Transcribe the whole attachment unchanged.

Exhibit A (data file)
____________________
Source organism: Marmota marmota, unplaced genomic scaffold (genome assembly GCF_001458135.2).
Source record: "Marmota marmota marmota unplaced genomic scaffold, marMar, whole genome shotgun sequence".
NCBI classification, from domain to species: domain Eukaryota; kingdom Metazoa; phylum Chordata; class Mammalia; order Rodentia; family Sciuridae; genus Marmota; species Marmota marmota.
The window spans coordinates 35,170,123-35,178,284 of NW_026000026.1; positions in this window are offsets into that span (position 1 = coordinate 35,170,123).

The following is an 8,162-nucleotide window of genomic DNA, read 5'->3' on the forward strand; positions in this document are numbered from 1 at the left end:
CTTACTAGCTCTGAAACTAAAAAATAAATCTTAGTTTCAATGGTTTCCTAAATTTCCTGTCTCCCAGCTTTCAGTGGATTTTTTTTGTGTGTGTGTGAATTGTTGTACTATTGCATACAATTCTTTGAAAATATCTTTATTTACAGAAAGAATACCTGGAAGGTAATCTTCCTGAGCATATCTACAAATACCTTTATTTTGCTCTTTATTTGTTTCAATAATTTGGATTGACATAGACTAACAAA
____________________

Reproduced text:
Source organism: Marmota marmota, unplaced genomic scaffold (genome assembly GCF_001458135.2).
Source record: "Marmota marmota marmota unplaced genomic scaffold, marMar, whole genome shotgun sequence".
NCBI classification, from domain to species: domain Eukaryota; kingdom Metazoa; phylum Chordata; class Mammalia; order Rodentia; family Sciuridae; genus Marmota; species Marmota marmota.
The window spans coordinates 35,170,123-35,178,284 of NW_026000026.1; positions in this window are offsets into that span (position 1 = coordinate 35,170,123).

The following is an 8,162-nucleotide window of genomic DNA, read 5'->3' on the forward strand; positions in this document are numbered from 1 at the left end:
CTTACTAGCTCTGAAACTAAAAAATAAATCTTAGTTTCAATGGTTTCCTAAATTTCCTGTCTCCCAGCTTTCAGTGGATTTTTTTTGTGTGTGTGTGAATTGTTGTACTATTGCATACAATTCTTTGAAAATATCTTTATTTACAGAAAGAATACCTGGAAGGTAATCTTCCTGAGCATATCTACAAATACCTTTATTTTGCTCTTTATTTGTTTCAATAATTTGGATTGACATAGACTAACAAA